However, no address (in the payment destination sense) type was ever defined for bare multisig, so there was no way to instruct anyone to create such payments. Instead, in 2012, following the P2SH softfork, a very different payment destination address format was introduced: one where the receiver only reveals a hash of a script to the sender, and the individual public key(s) are not revealed to the network at sending time. The public key identification interpretation of addresses fails completely here. We have a new payment destination address type from which nothing about the participating public key(s) can be inferred at all.

And this concept caught on: P2SH (and its successors) actually ended up widely adopted, and bare multisig pretty much died. There were good reasons for this:

  • more private due to not needing to tell the sender the public keys about all the participants in the multisig scheme (which is none of the senders' business)
  • cheaper for the sender (as they don't need to encode all those public keys on chain in their transaction), moving the cost of using complex logic to the receiver, who is the party that decided to use the complexity
  • much more convenient (a single payment destination string, rather than some possible complex structure containing multiple public keys)

After P2SH, even newer script extensions were added, with corresponding address (=payment destination) encodings. The table below hopefully summarizes them:

scriptPubKey type Introduced Use as payment destination Use as public key identifier
P2PKH 2009 Legacy base58check format Yes, contains public key hash
Bare multisig 2009 - Sort-of, with multiple "addresses" per output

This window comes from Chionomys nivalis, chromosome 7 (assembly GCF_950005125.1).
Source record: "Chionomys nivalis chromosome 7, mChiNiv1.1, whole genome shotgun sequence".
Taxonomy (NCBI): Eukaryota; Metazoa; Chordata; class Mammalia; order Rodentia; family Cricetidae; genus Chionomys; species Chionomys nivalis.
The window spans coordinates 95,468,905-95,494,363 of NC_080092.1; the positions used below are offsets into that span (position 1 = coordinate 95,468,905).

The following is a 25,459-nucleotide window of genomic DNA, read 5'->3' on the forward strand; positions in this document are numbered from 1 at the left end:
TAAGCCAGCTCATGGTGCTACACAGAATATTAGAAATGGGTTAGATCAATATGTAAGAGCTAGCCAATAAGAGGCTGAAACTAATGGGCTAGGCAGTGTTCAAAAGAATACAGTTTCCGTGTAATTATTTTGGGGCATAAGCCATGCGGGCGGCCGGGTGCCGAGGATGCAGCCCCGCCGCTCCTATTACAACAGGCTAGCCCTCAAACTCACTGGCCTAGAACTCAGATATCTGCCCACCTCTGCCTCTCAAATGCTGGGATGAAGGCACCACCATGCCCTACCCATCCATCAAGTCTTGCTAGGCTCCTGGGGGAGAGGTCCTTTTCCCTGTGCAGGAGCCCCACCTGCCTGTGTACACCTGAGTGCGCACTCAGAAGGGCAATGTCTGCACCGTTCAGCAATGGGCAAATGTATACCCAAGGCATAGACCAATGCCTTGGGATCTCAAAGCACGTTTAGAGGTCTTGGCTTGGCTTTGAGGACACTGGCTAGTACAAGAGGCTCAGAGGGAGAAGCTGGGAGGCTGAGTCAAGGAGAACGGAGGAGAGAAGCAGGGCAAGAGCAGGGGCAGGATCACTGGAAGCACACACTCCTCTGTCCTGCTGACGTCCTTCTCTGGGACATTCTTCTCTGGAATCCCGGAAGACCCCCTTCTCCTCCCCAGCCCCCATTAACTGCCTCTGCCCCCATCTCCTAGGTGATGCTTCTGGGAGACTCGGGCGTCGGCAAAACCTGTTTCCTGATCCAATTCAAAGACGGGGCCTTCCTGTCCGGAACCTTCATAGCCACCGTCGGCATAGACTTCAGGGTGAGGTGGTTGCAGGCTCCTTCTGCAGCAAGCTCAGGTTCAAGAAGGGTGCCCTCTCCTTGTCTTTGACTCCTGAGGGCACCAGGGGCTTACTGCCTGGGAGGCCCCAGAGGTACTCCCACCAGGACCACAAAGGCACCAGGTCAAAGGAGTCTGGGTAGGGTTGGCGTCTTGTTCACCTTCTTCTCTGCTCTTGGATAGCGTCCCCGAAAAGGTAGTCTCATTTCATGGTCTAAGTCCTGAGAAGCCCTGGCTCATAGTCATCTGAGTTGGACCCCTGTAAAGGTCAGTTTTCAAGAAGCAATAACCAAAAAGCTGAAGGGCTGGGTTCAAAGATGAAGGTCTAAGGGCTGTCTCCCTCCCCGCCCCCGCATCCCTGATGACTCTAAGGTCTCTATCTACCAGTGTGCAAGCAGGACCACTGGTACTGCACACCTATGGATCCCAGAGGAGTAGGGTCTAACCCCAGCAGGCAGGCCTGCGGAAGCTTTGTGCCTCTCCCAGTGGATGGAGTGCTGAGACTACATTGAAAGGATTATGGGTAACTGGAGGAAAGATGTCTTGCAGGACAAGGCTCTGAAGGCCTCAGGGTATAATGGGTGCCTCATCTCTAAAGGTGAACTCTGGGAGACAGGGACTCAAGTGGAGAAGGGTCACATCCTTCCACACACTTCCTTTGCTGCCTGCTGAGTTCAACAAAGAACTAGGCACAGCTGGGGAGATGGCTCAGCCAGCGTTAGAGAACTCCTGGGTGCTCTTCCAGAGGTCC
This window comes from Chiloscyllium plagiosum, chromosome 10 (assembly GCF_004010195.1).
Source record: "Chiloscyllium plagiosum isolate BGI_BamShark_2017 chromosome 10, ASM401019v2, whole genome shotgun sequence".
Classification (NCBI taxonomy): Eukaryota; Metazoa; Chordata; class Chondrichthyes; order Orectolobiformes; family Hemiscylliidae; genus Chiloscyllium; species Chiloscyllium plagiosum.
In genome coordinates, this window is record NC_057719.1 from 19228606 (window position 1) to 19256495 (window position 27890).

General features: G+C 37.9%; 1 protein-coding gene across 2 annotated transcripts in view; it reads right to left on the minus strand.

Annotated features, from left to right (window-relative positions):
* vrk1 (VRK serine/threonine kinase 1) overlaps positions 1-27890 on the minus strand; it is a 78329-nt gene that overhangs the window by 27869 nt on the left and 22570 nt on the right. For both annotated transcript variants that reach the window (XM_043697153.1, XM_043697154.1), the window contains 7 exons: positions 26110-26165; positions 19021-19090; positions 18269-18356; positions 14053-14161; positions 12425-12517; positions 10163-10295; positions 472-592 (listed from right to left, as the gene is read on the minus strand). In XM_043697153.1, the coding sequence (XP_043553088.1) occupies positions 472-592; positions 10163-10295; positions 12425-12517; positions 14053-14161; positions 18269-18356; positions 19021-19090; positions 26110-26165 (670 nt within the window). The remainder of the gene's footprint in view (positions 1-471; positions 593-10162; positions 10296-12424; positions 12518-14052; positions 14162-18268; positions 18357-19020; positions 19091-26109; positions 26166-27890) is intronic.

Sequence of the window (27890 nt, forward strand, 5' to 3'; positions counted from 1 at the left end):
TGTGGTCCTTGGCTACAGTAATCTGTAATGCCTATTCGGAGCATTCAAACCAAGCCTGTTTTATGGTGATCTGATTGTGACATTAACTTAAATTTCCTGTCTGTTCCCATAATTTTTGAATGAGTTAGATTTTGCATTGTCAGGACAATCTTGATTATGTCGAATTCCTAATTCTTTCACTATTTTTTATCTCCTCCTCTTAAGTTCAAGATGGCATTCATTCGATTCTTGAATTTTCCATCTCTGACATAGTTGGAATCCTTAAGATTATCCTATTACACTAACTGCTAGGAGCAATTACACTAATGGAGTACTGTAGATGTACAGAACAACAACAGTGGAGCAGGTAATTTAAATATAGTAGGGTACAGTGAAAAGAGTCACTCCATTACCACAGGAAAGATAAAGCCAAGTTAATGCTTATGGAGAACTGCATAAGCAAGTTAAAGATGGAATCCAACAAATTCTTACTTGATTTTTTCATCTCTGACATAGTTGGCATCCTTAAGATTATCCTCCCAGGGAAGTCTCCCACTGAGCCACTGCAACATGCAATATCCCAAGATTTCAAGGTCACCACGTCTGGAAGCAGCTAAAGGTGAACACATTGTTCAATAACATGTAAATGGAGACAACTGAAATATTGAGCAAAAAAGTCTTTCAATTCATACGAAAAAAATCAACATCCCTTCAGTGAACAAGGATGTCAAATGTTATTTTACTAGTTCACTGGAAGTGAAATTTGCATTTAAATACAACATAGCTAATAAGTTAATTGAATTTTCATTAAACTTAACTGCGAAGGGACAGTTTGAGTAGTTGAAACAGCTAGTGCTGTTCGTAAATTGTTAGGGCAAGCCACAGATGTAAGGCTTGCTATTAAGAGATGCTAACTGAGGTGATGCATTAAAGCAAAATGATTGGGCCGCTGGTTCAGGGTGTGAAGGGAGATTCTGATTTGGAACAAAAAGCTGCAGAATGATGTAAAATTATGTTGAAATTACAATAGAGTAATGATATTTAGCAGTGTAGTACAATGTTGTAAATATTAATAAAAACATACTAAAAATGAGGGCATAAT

P2PK 2009 - Yes, public key hash can be computed from public key.
P2SH 2012 BIP13 base58check format -
P2WPKH 2017 BIP173 bech32 format Yes in theory, contains public key hash, but not commonly done.
P2WSH 2017 BIP173 bech32 format -
P2TR 2020 BIP350 bech32m format -

So overall:

  • Bitcoin transaction outputs contain scriptPubKeys, which can be anything, and are not restricted to any particular set of standard scripts.
  • Some types of scriptPubKeys have an associated address format that can be used to instruct parties to pay to that scriptPubKey.
  • Some types of scriptPubKey allow determining which public key (hash) the payment is for, but that's increasingly not the case for modern scripts.
  • Historically, the P2PKH address format was used as a way to represent "who" a scriptPubKey is for, as opposed to encoding a specific scriptPubKey (which involved representing P2PK using the P2PKH addresss format, and bare multisig even as multiple P2PKH addresses). This doesn't make sense anymore: the introduction of P2SH and its successors show that in general, one cannot identify who from a scriptPubKeys, and doing this just reinforces a misunderstanding.